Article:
Stocks Fall As Commodities Drop Fuels Global Slowdown Worries

NEW YORK (MarketWatch) -- U.S. stocks on Wednesday extended losses into a third day after an upbeat report on the manufacturing sector failed to offset worries about declining commodities prices and the collapse of a hedge fund partly owned by Lehman Brothers.

"There is a tremendous amount of uncertainty out there, and that uncertainty is breeding volatility. There is weak demand for energy and commodities across the board, and everybody is trying to get out at the same time, and that is hurting equities," said Anthony Conroy, managing director and head trader for BNY ConvergEx Group.

The Dow Jones Industrial Average declined 58.37 points to 11,458.55, with 18 of its 30 components posting losses, which were more recently led by Intel Corp. down 4.2%.

Home Depot Inc. fronted gains on the blue-chip index, up 3.1%.

"The market is going down because of the perception that the commodities markets are falling apart, which is being perceived as due to weaker economic activity on a global scale, putting pressure on the equities markets," said Peter Cardillo, chief market economist at Avalon Partners.

The S&P 500 Index fell 8.64 points to 1,268.93, while the Nasdaq Composite Index shed 19.46 points to 2,329.78.

Energy and information technology led sector losses on the S&P, while financials and telecommunication services led sector gains among the S&P's 10 industry groups.

Volume on the New York Stock Exchange neared 565 million, with decliners passing advancers roughly 4 to 3. On the Nasdaq, 437 million shares were exchanged, and decliners edging just ahead of advancers.

The major indexes had wavered between positive and negative territory after the Commerce Department reported factory orders rose by 1.3% in July, better than the 0.8% forecast by economists.

"One bright spot is factory orders were better than expected, and capital spending was way up for a second month in a row, showing that while the consumer has pulled back, businesses have not, at least over the last several months," said Cardillo.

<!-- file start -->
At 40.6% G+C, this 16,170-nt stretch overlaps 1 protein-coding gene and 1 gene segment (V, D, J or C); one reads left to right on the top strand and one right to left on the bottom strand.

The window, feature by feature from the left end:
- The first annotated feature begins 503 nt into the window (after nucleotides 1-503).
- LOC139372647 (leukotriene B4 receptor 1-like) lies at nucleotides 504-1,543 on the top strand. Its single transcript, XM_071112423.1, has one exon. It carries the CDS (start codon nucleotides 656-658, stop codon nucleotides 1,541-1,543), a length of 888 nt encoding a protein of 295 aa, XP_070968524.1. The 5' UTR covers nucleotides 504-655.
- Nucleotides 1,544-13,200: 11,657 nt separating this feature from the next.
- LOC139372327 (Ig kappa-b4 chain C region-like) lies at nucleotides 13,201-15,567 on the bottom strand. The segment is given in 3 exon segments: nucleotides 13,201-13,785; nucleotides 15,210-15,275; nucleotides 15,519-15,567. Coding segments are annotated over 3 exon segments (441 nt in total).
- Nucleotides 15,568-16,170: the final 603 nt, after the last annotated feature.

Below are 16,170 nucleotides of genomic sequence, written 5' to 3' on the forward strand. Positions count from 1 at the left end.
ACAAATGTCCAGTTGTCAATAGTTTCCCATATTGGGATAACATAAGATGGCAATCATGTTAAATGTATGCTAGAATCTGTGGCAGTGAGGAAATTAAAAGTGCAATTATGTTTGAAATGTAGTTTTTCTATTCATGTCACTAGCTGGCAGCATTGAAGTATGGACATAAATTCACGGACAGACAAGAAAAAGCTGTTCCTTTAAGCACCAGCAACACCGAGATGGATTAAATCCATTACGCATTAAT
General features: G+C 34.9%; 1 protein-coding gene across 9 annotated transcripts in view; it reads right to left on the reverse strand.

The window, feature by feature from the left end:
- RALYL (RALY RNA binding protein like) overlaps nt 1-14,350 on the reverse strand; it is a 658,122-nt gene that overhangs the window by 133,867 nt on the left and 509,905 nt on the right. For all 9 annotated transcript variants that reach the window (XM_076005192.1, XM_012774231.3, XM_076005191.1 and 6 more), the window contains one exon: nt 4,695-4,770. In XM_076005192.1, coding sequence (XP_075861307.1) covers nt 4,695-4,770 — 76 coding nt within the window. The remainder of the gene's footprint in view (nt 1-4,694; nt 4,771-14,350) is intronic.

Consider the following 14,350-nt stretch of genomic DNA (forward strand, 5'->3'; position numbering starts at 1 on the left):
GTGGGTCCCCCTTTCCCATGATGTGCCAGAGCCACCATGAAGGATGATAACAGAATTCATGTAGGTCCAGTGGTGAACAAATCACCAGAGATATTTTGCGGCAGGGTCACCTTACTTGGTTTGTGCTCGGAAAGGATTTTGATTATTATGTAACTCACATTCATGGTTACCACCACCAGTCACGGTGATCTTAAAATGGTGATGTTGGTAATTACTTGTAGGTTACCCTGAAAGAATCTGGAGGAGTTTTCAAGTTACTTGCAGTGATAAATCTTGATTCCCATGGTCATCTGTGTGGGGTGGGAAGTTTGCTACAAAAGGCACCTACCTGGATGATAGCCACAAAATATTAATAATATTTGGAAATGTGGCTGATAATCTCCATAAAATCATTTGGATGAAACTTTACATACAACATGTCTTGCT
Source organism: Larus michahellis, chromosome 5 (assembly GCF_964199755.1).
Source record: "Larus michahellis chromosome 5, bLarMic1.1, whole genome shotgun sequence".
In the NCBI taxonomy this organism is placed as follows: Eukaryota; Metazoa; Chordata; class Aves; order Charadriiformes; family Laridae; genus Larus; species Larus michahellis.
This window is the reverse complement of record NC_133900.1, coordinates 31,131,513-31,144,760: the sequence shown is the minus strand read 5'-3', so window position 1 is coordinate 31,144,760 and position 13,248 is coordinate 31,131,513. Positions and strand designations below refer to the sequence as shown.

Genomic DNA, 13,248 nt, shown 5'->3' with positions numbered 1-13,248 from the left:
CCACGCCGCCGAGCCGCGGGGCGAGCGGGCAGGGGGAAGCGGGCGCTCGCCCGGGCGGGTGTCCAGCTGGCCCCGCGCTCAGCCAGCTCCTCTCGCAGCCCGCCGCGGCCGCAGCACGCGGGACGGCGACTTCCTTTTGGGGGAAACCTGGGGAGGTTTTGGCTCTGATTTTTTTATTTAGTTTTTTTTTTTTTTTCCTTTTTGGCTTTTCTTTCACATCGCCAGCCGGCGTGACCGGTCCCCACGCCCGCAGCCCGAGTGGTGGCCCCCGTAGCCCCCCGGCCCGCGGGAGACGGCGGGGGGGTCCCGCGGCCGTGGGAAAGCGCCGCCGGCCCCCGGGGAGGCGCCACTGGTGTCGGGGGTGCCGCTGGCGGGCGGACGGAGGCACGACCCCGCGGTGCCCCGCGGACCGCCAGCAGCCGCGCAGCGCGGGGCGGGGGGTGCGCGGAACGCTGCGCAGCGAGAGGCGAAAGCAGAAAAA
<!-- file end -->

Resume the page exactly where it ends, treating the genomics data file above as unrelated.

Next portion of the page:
Financial follies

Lehman holds a 20% stake in Ospraie Management LP, which said on Tuesday it's closing its flagship commodity hedge fund. At last check, shares of Lehman were up 15 cents at $16.28.

"Another negative is the fund closure. Once you have liquidating in certain commodities, it spreads, so what we have here is a market faced with traditional weakness in the month of September, and complicating that weakness is the decline of commodity prices, which is being perceived as weakness in the global economy," said Cardillo.

Shares of Fannie Mae gained 3.5% after the mortgage finance company auctioned off three and six-month notes on more favorable terms than its last offering.

The session will also bring August sales numbers from auto makers, with the sector expected to report anemic results in the wake of the economic slowdown and elevated fuel prices.

Oil prices declined amid ongoing dollar strength, with light sweet crude for October delivery down $1.26 at $108.45 a barrel in early action on the New York Mercantile Exchange. .

Shares of Corning Inc. fell sharply after the maker of glass used in flat-panel TVs cut its third-quarter sales and profit forecast. .

Coca-Cola Co. shares edged lower in the wake of the company's announcement that it was offering as much as $2.4 billion to buy China Huiyuan Juice Group Ltd. .

Shares of Kraft Foods Inc. fell 0.9% after the world's second-largest packaged food maker lowered its full-year profit forecast. .

Overseas, European shares fell, with the pan-European Dow Jones Stoxx 600 index off 1.2%. .

Asian stocks ended mixed, with the Nikkei 225 Average up 0.6% and the Hang Seng Index off 2.2%. .

By Kate Gibson